Knapp, a lifetime Giants fan, was taken by surprise when the Phillies' Hall of Fame pitcher Jim Bunning announced he was drafted by Philadelphia.

Knapp had just talked with the St. Louis Cardinals on the phone – the Phillies couldn't get through – who told him they planned to select him with the 57th pick.

"I'm thinking St. Louis, then, just like that, it's Philadelphia," Knapp said. "They hadn't contacted me before, so it came as a complete surprise."

When Mike drove his son to the airport Wednesday, he couldn't help but recall his own excitement after being drafted in the 15th round by the California Angels in 1986.

There was the pride and trepidation of leaving home for Mike Knapp, $1,500 bonus in hand, and heading off to his first minor-league stop in Salem, Ore.

Twenty-seven years later, Mike Knapp saw the same look of wonderment in is son's eyes.

"It was fantastic to see that excitement in his face and that, 'What am I getting into?' anxiety," Mike Knapp said. "I'm so proud of him. He's worked so hard, and he can do so much more than I ever did as a player. He has a tremendous future in front of him."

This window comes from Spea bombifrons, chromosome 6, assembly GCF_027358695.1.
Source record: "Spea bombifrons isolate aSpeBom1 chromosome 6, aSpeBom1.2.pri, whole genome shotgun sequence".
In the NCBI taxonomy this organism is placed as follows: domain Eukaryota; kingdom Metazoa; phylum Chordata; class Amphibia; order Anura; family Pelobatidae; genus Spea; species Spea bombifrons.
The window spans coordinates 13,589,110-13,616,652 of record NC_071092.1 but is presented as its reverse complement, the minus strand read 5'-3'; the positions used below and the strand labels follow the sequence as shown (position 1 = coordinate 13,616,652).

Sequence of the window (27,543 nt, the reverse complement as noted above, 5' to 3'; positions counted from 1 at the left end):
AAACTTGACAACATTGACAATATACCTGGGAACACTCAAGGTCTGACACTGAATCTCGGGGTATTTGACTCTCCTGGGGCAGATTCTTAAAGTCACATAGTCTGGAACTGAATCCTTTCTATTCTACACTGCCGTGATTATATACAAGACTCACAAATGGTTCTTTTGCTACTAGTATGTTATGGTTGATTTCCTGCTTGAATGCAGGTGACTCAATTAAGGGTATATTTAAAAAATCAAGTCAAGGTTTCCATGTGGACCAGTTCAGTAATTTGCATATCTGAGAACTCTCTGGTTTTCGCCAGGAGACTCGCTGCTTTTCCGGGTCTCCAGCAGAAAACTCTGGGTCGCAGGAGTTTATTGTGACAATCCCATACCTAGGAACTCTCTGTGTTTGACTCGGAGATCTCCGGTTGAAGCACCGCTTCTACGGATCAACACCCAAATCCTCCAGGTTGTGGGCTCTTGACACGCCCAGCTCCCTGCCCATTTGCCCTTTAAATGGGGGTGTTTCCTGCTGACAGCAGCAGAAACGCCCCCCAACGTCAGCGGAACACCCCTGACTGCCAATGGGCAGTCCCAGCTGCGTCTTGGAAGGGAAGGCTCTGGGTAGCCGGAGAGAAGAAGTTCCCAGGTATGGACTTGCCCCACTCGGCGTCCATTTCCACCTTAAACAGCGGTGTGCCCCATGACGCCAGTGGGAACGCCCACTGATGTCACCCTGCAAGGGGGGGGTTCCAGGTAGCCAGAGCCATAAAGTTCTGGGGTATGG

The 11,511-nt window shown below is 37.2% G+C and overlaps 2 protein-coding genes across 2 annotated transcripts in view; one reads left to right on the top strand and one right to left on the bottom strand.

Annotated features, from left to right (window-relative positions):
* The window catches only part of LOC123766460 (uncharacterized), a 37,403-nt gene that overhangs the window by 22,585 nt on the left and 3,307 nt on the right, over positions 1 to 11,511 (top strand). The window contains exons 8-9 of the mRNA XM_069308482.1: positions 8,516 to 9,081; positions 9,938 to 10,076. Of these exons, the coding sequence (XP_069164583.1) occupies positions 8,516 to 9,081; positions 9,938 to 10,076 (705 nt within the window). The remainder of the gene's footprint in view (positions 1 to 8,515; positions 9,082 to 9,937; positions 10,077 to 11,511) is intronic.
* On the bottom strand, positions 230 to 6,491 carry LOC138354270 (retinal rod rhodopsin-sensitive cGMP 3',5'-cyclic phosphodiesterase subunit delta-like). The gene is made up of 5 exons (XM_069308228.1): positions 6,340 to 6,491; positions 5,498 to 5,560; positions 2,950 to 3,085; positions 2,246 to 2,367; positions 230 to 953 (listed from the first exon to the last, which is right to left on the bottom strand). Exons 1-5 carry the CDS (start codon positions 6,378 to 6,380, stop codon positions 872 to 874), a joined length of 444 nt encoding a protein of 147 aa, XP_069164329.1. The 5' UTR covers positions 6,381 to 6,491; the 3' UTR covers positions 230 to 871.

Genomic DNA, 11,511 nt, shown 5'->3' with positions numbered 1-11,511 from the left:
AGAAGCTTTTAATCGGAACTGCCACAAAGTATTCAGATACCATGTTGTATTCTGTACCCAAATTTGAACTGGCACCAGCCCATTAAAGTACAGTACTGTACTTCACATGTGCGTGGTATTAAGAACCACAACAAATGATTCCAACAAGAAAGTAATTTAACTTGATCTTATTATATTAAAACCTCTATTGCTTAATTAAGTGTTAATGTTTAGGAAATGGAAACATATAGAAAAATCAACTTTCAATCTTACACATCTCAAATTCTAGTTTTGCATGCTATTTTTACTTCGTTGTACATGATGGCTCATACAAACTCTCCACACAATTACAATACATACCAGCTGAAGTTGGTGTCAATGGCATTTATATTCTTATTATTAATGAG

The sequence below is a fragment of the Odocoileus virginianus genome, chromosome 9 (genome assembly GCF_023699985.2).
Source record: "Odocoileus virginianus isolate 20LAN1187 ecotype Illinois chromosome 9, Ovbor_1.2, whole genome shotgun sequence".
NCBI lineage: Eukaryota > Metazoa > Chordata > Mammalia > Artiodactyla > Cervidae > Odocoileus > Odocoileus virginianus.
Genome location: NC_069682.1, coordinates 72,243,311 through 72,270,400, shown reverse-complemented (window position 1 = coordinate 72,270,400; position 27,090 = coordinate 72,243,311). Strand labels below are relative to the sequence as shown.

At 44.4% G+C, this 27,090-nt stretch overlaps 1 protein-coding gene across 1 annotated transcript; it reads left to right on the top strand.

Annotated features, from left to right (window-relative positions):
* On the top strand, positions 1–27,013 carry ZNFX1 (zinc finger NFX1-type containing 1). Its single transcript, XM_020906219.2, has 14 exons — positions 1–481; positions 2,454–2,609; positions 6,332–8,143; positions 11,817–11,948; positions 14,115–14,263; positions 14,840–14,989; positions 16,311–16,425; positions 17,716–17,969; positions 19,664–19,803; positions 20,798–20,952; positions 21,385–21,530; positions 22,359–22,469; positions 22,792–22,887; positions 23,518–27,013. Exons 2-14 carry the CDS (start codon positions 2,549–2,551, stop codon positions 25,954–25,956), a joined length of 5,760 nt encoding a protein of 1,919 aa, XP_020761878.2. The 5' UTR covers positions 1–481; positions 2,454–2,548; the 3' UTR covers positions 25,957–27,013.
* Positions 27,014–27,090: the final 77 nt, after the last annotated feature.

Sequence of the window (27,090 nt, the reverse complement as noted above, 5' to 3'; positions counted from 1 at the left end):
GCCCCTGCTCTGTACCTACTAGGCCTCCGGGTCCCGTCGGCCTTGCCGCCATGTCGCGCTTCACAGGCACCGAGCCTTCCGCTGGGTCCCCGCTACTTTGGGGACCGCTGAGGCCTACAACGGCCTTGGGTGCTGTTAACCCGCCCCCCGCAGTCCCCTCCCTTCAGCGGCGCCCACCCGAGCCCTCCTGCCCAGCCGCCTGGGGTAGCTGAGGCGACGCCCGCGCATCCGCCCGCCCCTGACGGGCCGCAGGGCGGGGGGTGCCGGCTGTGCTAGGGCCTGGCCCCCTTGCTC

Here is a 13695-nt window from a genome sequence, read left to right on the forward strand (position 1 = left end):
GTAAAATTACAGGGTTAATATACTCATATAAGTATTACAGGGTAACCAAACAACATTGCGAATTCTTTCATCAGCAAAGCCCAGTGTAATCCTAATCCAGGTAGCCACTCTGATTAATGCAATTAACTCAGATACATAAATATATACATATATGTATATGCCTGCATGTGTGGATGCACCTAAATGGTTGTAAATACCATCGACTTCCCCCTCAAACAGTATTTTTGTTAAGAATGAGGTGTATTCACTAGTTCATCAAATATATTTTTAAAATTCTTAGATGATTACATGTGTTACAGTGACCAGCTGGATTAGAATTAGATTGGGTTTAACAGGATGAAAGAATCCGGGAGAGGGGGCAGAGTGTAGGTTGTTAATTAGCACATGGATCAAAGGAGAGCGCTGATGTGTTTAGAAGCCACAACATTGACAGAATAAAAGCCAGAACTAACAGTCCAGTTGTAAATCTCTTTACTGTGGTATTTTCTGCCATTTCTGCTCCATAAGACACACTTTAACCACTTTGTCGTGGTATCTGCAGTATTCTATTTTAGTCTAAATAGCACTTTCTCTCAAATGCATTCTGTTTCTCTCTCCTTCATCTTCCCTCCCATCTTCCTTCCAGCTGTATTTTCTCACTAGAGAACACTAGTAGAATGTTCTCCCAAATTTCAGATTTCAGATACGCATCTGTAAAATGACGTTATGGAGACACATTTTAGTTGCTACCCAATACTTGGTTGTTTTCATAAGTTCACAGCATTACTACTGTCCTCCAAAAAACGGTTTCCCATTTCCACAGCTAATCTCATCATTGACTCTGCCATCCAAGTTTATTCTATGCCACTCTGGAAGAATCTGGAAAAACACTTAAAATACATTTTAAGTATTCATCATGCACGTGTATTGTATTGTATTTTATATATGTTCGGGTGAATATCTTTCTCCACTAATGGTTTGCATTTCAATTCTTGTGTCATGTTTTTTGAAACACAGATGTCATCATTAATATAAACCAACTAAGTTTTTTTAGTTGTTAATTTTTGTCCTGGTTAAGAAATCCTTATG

Andrew Knapp arrived Friday in Williamsport, Pa., home of the Phillies' short-season Class-A team, the Crosscutters, who begin the season Monday.

He's back taking his swings, throws and catches in minor-league ballparks. Only now he's a professional player instead of a child.

"Signing a pro contract has been my goal since Day One," said Andrew, who received just more than $1 million in a signing bonus. "I feel so blessed to have grown up around the game. … I owe a lot to my dad. He taught me everything I know about baseball."

Call The Bee's Bill Paterson, (916) 326-5506.